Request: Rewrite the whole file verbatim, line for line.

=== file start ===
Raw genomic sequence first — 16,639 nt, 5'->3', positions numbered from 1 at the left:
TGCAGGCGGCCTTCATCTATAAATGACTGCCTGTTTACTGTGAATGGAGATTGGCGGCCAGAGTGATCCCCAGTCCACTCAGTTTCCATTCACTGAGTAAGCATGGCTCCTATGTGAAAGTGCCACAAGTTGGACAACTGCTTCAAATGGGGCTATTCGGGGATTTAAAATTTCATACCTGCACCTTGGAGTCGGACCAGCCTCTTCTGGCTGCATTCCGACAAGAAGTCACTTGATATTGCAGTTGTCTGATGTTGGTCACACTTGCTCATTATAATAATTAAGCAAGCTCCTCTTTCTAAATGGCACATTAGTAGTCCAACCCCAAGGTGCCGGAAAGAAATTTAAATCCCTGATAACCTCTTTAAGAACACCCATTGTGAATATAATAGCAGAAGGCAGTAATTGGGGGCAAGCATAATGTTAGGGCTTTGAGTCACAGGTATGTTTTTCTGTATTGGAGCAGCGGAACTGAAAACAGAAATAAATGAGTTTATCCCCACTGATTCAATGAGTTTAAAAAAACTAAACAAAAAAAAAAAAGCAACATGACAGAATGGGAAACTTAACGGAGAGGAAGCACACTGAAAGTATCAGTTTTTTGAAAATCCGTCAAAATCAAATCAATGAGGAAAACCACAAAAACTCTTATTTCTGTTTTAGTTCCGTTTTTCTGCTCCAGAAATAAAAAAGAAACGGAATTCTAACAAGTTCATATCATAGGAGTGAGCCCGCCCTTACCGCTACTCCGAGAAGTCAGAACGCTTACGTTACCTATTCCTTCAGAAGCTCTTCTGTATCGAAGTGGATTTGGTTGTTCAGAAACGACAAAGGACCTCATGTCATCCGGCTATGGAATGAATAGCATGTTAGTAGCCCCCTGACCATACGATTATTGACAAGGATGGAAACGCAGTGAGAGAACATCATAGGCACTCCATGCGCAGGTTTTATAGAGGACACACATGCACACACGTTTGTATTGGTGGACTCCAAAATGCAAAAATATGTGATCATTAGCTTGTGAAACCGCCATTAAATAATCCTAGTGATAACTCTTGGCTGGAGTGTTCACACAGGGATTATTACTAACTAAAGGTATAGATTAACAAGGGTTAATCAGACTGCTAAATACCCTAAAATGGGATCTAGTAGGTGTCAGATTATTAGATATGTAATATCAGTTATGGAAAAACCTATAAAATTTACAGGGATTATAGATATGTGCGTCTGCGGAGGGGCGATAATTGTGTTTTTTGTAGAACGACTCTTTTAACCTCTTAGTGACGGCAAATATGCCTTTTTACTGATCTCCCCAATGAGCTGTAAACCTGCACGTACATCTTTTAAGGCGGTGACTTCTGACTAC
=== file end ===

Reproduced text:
Raw genomic sequence first — 16,639 nt, 5'->3', positions numbered from 1 at the left:
TGCAGGCGGCCTTCATCTATAAATGACTGCCTGTTTACTGTGAATGGAGATTGGCGGCCAGAGTGATCCCCAGTCCACTCAGTTTCCATTCACTGAGTAAGCATGGCTCCTATGTGAAAGTGCCACAAGTTGGACAACTGCTTCAAATGGGGCTATTCGGGGATTTAAAATTTCATACCTGCACCTTGGAGTCGGACCAGCCTCTTCTGGCTGCATTCCGACAAGAAGTCACTTGATATTGCAGTTGTCTGATGTTGGTCACACTTGCTCATTATAATAATTAAGCAAGCTCCTCTTTCTAAATGGCACATTAGTAGTCCAACCCCAAGGTGCCGGAAAGAAATTTAAATCCCTGATAACCTCTTTAAGAACACCCATTGTGAATATAATAGCAGAAGGCAGTAATTGGGGGCAAGCATAATGTTAGGGCTTTGAGTCACAGGTATGTTTTTCTGTATTGGAGCAGCGGAACTGAAAACAGAAATAAATGAGTTTATCCCCACTGATTCAATGAGTTTAAAAAAACTAAACAAAAAAAAAAAAGCAACATGACAGAATGGGAAACTTAACGGAGAGGAAGCACACTGAAAGTATCAGTTTTTTGAAAATCCGTCAAAATCAAATCAATGAGGAAAACCACAAAAACTCTTATTTCTGTTTTAGTTCCGTTTTTCTGCTCCAGAAATAAAAAAGAAACGGAATTCTAACAAGTTCATATCATAGGAGTGAGCCCGCCCTTACCGCTACTCCGAGAAGTCAGAACGCTTACGTTACCTATTCCTTCAGAAGCTCTTCTGTATCGAAGTGGATTTGGTTGTTCAGAAACGACAAAGGACCTCATGTCATCCGGCTATGGAATGAATAGCATGTTAGTAGCCCCCTGACCATACGATTATTGACAAGGATGGAAACGCAGTGAGAGAACATCATAGGCACTCCATGCGCAGGTTTTATAGAGGACACACATGCACACACGTTTGTATTGGTGGACTCCAAAATGCAAAAATATGTGATCATTAGCTTGTGAAACCGCCATTAAATAATCCTAGTGATAACTCTTGGCTGGAGTGTTCACACAGGGATTATTACTAACTAAAGGTATAGATTAACAAGGGTTAATCAGACTGCTAAATACCCTAAAATGGGATCTAGTAGGTGTCAGATTATTAGATATGTAATATCAGTTATGGAAAAACCTATAAAATTTACAGGGATTATAGATATGTGCGTCTGCGGAGGGGCGATAATTGTGTTTTTTGTAGAACGACTCTTTTAACCTCTTAGTGACGGCAAATATGCCTTTTTACTGATCTCCCCAATGAGCTGTAAACCTGCACGTACATCTTTTAAGGCGGTGACTTCTGACTAC